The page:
• GE – “For the first quarter of 2020, GE anticipates a negative impact to GE Industrial free cash flow* of approximately $300 million to $500 million, as well as a negative impact to operating profit of approximately $200 million to $300 million, from COVID-19, based on information to date. This is incorporated in GE’s full-year 2020 outlook. Further impact beyond the first quarter is not incorporated. GE also shared that it expects to generate approximately $0.10 in adjusted earnings per share*, as well as approximately negative $2 billion of GE Industrial free cash flow*, in the first quarter of 2020. This incorporates the above expected impact of COVID-19.”
• Hill & Smith (construction products) – “Presently we have seen no material impact on our business.”
• Hostelworld (travel agent) – “Trading since late-January has been challenged by the outbreak of the COVID-19 virus which is having a significant impact on global travel demand, within Asian markets and more recently within the European market. As the coronavirus has spread from region to region, we have observed a material reduction in bookings and an increase in marketing cost as a percentage of net revenue. This has been driven by a significant reduction of bookings from free channels, an increase in longer lead time cancellations across all channels and an increase in investment in paid channels to partially offset the bookings decline in free channels. Given that the depth and duration of the virus outbreak is impossible to forecast at this time, we are unable to calibrate its effect for the balance of the year; however, if near-term trends were to persist to the end of March we estimate the impact to EBITDA to be in the range €3m to €4m for Q1 20. With continued tight cost control and our strong cash generative characteristics, the group remains resilient in volatile market conditions.”
• IG Design (packaging) – “With the current known scale of the outbreak, it is not expected that there will be a material impact to the group's current forecasts. The group's factory in China is operating, with production volumes expected to increase over the coming weeks. We continue to work with our suppliers in China to ensure deliveries of our customers’ orders are managed through this period, including as necessary, mitigating strategies such as alternative sourcing arrangements and using existing inventory reserves.’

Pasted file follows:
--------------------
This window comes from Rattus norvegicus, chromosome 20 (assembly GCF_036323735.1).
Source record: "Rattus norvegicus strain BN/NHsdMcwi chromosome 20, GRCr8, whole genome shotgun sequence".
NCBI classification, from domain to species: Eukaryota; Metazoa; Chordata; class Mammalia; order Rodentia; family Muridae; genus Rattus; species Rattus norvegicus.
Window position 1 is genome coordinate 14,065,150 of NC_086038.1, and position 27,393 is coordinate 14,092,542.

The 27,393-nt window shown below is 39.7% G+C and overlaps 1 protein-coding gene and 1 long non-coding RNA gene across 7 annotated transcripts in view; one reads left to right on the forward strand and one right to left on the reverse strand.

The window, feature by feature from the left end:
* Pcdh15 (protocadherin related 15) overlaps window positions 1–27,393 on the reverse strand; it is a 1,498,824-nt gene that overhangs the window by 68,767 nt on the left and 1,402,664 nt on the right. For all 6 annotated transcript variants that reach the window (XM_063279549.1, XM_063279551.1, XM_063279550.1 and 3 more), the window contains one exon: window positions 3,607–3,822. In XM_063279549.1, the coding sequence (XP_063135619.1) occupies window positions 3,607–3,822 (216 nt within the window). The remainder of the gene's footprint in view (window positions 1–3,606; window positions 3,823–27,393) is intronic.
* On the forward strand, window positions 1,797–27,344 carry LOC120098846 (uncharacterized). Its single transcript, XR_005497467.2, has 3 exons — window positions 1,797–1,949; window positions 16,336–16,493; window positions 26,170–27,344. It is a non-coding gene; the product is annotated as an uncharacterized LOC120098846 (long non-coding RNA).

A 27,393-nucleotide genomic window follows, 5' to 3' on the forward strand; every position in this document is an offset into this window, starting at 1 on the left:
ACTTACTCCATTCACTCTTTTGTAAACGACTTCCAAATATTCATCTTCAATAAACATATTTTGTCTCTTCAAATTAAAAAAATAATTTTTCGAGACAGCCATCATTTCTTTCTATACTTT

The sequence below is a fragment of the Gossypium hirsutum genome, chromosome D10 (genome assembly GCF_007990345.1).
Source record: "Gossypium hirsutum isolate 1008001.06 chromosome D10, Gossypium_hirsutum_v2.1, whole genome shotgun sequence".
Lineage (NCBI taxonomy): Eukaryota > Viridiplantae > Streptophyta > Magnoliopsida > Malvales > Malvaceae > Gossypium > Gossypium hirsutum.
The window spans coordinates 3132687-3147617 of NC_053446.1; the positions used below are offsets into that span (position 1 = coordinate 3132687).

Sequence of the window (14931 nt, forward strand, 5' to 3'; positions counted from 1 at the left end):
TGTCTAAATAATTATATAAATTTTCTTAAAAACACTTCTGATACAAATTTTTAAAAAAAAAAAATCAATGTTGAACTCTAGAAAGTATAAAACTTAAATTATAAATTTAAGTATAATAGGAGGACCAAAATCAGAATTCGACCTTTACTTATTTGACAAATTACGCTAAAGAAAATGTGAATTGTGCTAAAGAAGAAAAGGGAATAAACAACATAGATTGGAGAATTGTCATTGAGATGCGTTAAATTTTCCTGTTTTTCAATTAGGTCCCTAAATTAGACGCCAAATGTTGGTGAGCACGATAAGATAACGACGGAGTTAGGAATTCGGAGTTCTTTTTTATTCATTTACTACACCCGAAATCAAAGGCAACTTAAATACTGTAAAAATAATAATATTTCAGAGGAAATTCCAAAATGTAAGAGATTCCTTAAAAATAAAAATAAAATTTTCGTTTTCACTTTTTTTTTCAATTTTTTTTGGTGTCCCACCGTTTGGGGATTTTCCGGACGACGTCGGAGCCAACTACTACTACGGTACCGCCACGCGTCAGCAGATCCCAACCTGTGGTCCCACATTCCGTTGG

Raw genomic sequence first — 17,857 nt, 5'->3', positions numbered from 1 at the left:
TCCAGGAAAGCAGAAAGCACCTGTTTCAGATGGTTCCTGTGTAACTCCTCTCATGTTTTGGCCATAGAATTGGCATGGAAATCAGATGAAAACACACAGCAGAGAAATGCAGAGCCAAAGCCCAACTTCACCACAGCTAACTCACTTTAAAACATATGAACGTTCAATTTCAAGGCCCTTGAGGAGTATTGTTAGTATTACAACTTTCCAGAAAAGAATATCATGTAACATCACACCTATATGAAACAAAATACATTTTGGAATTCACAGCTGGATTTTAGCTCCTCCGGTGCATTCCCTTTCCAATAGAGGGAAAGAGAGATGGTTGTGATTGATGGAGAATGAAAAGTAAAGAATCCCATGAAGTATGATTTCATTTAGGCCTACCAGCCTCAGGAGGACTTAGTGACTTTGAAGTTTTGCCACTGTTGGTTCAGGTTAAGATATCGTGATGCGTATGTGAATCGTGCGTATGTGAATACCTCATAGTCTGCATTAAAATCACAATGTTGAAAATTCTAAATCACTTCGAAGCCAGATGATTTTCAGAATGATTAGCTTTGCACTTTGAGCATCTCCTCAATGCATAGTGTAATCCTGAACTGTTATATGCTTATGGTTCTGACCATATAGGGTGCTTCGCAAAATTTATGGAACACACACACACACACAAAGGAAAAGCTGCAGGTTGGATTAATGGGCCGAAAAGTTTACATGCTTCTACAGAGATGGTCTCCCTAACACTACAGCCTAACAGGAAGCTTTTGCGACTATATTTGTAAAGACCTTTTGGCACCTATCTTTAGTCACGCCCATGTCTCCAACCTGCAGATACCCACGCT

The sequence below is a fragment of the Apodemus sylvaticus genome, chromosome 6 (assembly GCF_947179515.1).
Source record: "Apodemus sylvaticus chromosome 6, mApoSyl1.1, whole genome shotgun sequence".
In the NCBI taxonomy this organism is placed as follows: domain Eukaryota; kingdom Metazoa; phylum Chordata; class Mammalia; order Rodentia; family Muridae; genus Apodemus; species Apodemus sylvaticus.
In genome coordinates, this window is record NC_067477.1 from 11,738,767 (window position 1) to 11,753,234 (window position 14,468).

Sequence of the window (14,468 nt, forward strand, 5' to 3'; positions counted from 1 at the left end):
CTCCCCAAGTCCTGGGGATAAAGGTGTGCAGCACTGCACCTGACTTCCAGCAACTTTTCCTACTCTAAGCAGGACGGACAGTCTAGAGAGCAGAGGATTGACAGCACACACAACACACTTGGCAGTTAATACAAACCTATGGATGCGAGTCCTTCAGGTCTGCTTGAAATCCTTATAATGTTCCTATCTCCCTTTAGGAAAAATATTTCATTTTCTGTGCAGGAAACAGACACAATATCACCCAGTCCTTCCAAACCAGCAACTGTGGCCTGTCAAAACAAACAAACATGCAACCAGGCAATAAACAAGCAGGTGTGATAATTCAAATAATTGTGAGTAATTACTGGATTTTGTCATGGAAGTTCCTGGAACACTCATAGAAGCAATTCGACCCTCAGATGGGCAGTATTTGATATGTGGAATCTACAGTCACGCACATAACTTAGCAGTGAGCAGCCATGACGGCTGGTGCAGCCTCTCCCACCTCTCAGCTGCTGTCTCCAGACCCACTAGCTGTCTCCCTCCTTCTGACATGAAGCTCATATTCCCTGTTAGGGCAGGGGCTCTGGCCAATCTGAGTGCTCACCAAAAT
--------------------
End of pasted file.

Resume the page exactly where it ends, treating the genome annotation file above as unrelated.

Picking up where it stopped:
• Kion (materials handling) – “Our almost 4,000 Chinese employees are all back at their factories and offices, and there’s not a single coronavirus case among them”. The company expects to make up for most of the work lost to suspension of its four Chinese plant by year-end.
• Lufthansa – Is to ground 150 aircraft due to reduced demand as a result of the virus outbreak.
• Pandora (jewellery) – CEO has said 30 of 240 shops in China remain closed and 30 shops in Italy have now been shut.
• Pershing Square Holdings (Bill Ackman fund) – Has announced it is taking steps to hedge the downside risk as it believes that efforts to contain the coronavirus are likely to have a substantial negative impact on the US and global economies, and on equity and credit markets. Pershing Square Holdings is a $3.8bn market cap US equity portfolio.
• Triumph (aviation supplier) – ‘To date, there has been no material impact to Triumph's backlog or revenue as a result of coronavirus and the Company currently anticipates no material impact to results for fiscal year 2020 which ends March 31, 2020. All of Triumph's factories remain operational and the Company has business continuity plans at all sites should the need arise to implement them. Triumph has operations in 38 locations, none of which are in countries currently designated as CDC-designated Level 2 or 3 risk areas. No supply chain interruptions have occurred and Triumph remains in close coordination with customers on potential risks and mitigations. Only twenty of Triumph's approximately 5,000 active suppliers are located in China or Korea and all 20 remain operational.’